All of the plans rely on massive tax hikes and revenue increases, ranging from Joe Biden’s $1 trillion to Warren’s $20 trillion, along with various forms of government-imposed price and cost controls. These policies would impact the healthcare market, however the CRFB’s report doesn’t look at the broader economic impact of the plans.
“Health reform is about how much we pay in total and who runs the system, but it’s also about who pays how much. From a fiscal policy perspective, reducing or eliminating premiums and cost-sharing is much more significant than the impact of having the government playing a larger direct role of financing health spending,” the CRFB’s Marc Goldwein told InsideSources.
Some economists who spoke to InsideSources agree with the premise but argue that their viewpoint is just too narrow.
“Several years ago, I wrote that an explicit shift toward greater government control over healthcare would probably not be as earthshattering as many conservatives fear, because government involvement in healthcare is already so pervasive that our system acts even now like a quasi-single-payer system,” said Robert F. Graboyes, senior research fellow on health and technology as the Mercatus Center. “Ending out-of-pocket costs would almost certainly have a greater impact, because it would expand demand for healthcare without expanding the supply of healthcare resources.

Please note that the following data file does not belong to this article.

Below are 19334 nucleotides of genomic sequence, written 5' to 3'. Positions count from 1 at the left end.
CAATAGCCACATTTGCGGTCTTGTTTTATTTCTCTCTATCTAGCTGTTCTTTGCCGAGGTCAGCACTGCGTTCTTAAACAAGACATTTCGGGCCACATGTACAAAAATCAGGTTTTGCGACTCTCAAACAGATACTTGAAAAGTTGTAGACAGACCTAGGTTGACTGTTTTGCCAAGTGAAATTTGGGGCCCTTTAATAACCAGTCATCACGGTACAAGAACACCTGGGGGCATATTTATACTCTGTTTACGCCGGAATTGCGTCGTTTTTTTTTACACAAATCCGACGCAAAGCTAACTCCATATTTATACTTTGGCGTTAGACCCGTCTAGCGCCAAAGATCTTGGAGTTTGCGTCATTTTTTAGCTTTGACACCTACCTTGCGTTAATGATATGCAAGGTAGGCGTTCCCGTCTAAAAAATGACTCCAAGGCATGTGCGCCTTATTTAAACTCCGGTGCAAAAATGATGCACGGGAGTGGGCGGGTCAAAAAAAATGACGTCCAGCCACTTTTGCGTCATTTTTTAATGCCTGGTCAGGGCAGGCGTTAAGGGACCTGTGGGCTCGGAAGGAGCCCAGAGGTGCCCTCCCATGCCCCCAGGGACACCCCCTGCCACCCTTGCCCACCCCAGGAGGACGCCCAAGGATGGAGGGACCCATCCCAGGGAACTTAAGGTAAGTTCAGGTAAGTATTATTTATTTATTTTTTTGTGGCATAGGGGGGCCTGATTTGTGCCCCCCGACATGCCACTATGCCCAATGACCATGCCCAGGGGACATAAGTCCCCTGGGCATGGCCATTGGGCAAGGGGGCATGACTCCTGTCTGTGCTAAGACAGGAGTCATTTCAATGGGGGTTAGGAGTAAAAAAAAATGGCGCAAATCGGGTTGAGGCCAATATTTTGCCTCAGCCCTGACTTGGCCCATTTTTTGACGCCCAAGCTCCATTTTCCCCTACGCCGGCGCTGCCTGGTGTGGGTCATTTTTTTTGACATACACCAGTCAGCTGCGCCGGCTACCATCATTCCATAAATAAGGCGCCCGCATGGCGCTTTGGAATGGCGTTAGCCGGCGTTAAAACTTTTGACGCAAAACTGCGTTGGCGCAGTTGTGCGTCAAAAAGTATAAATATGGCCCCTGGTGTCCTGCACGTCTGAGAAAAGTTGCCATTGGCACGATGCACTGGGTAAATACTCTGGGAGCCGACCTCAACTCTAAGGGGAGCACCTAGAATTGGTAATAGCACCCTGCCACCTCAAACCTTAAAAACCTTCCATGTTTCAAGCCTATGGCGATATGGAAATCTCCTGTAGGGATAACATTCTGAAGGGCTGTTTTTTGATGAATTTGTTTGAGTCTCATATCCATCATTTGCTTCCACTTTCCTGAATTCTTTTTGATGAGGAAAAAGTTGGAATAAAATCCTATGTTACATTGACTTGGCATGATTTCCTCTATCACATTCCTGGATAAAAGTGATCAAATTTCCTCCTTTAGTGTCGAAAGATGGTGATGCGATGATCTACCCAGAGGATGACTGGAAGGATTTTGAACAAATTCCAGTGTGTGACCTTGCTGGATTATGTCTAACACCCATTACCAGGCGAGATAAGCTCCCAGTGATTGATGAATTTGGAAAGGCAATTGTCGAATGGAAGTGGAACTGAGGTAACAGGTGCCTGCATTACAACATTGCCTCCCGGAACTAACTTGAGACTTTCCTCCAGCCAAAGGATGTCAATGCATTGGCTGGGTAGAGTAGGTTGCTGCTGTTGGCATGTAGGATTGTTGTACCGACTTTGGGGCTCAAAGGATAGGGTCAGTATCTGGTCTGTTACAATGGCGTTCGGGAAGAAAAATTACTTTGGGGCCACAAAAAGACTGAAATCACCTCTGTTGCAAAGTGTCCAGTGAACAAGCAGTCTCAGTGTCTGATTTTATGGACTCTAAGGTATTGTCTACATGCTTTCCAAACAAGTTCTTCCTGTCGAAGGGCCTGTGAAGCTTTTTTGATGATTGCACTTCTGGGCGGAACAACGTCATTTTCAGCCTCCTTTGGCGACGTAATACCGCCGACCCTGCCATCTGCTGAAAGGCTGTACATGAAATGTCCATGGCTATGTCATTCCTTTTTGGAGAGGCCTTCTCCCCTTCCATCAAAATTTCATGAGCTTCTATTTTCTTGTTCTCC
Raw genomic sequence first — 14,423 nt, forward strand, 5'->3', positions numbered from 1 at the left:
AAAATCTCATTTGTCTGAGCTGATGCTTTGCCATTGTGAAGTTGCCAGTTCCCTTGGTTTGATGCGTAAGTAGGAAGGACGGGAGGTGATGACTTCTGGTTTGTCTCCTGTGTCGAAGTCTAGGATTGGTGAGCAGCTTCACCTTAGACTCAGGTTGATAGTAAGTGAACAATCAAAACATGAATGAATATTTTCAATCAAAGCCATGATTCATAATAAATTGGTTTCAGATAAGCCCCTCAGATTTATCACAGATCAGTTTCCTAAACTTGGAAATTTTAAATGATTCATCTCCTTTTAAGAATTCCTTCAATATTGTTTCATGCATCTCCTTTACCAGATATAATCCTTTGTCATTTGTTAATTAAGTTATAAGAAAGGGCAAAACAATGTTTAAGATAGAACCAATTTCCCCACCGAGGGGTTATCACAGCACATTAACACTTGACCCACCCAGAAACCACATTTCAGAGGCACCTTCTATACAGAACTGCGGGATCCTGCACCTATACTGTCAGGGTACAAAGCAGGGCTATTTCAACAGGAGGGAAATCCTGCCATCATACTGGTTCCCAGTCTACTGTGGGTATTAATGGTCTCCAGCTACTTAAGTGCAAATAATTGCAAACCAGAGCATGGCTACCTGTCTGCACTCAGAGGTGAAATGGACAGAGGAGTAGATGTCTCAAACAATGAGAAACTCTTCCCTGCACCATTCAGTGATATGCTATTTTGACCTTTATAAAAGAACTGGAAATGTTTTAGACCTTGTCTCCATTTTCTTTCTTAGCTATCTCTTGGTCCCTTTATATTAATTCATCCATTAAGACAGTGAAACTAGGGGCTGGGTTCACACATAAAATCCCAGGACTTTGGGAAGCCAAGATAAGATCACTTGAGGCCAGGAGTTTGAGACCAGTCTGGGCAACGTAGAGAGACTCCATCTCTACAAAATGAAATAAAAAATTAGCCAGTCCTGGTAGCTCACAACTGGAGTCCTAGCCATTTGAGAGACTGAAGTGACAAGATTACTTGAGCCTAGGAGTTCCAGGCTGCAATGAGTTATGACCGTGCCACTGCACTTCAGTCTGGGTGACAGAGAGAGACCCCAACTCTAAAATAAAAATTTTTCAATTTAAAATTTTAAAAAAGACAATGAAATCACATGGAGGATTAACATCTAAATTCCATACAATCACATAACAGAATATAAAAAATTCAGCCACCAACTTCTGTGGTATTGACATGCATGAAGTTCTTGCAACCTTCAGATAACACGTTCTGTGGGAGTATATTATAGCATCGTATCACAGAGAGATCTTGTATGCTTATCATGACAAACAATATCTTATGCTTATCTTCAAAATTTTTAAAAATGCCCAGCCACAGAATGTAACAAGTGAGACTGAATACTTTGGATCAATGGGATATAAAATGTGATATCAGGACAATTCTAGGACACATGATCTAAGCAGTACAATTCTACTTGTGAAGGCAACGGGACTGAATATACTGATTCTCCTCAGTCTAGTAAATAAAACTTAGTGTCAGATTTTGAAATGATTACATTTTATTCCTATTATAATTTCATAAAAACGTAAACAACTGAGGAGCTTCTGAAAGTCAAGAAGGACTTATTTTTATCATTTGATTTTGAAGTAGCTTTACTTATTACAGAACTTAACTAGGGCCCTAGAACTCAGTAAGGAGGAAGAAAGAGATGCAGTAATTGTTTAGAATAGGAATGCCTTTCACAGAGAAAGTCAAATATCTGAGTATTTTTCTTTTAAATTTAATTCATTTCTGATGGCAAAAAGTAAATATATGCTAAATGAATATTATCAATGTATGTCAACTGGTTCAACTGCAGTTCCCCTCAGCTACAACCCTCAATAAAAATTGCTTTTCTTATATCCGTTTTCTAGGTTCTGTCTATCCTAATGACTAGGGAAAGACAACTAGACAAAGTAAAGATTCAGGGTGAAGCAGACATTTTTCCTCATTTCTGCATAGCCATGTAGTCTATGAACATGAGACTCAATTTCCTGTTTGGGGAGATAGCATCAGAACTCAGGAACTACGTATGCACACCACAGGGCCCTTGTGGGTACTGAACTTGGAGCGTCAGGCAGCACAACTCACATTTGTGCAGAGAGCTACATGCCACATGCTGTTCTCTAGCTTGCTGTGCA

“The tax impact might well have the greatest impact were we to move to Medicare for All; almost certainly, Congress would have to finance the program using enormous tax increases on income and/or wages, thereby creating powerful disincentives to investment and work. This is an argument I first heard from CRFB’s Marc Goldwein, and I find it highly persuasive,” Graboyes said.
Healthcare expert Avik Roy of The Foundation for Research on Equal Opportunity (FREOPP) told InsideSources, “I have great respect for CRFB as an organization, but I don’t agree with their analysis. They say that the Warren plan will increase the deficit by $6.1 trillion over 10 years. Our analysis found it will increase the deficit by $15 trillion. And that’s just the Warren plan.”
“The FREOPP report specifically addresses the marketplace issue: “Elimination of patient cost-sharing will lead to soaring demand for health care services,” Roy writes. “The Warren plan does nothing to increase the supply of health care providers to keep pace with this soaring demand. Those whose incomes or wealth are below the U.S. median will have the most difficulty accessing care in such an environment.”
Marc Palazzo, executive director of the Coalition Against Socialized Medicine, also notes the unintended impact of the Democrats’ approach. “A government takeover of the health care industry comes with a hefty price tag of up to $52 trillion, a price that would inevitably be paid for with crushing taxes and a mountain of new national debt — and that doesn’t account for the human cost.”
“Implementing socialist price controls on the very innovative treatments that help save lives would radically reduce biopharmaceutical innovation. There is no doubt these plans would cause more harm than good for the patients they are supposed to serve,” Palazzo said.